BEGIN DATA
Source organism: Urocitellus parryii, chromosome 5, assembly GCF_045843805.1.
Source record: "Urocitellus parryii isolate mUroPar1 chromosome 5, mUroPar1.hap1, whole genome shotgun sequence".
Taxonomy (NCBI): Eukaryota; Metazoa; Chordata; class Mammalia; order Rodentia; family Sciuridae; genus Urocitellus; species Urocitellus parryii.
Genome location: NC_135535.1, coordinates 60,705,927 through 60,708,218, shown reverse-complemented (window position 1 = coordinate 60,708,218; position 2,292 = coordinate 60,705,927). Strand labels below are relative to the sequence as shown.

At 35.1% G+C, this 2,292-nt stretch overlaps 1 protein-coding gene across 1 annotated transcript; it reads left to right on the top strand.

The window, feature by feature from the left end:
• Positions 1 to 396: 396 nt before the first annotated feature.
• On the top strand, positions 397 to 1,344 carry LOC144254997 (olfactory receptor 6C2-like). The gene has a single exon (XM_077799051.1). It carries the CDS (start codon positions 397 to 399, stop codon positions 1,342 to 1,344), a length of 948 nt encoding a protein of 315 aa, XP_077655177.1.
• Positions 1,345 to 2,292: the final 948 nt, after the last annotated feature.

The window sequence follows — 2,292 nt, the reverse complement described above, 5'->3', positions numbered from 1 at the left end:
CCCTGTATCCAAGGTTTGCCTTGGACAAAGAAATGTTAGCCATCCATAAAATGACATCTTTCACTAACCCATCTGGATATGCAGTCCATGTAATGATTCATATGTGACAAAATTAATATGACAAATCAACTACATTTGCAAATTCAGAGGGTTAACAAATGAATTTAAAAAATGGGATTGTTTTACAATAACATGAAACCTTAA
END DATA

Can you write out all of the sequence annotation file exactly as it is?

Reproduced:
Source organism: Urocitellus parryii, chromosome 5, assembly GCF_045843805.1.
Source record: "Urocitellus parryii isolate mUroPar1 chromosome 5, mUroPar1.hap1, whole genome shotgun sequence".
Taxonomy (NCBI): Eukaryota; Metazoa; Chordata; class Mammalia; order Rodentia; family Sciuridae; genus Urocitellus; species Urocitellus parryii.
Genome location: NC_135535.1, coordinates 60,705,927 through 60,708,218, shown reverse-complemented (window position 1 = coordinate 60,708,218; position 2,292 = coordinate 60,705,927). Strand labels below are relative to the sequence as shown.

At 35.1% G+C, this 2,292-nt stretch overlaps 1 protein-coding gene across 1 annotated transcript; it reads left to right on the top strand.

The window, feature by feature from the left end:
• Positions 1 to 396: 396 nt before the first annotated feature.
• On the top strand, positions 397 to 1,344 carry LOC144254997 (olfactory receptor 6C2-like). The gene has a single exon (XM_077799051.1). It carries the CDS (start codon positions 397 to 399, stop codon positions 1,342 to 1,344), a length of 948 nt encoding a protein of 315 aa, XP_077655177.1.
• Positions 1,345 to 2,292: the final 948 nt, after the last annotated feature.

The window sequence follows — 2,292 nt, the reverse complement described above, 5'->3', positions numbered from 1 at the left end:
CCCTGTATCCAAGGTTTGCCTTGGACAAAGAAATGTTAGCCATCCATAAAATGACATCTTTCACTAACCCATCTGGATATGCAGTCCATGTAATGATTCATATGTGACAAAATTAATATGACAAATCAACTACATTTGCAAATTCAGAGGGTTAACAAATGAATTTAAAAAATGGGATTGTTTTACAATAACATGAAACCTTAA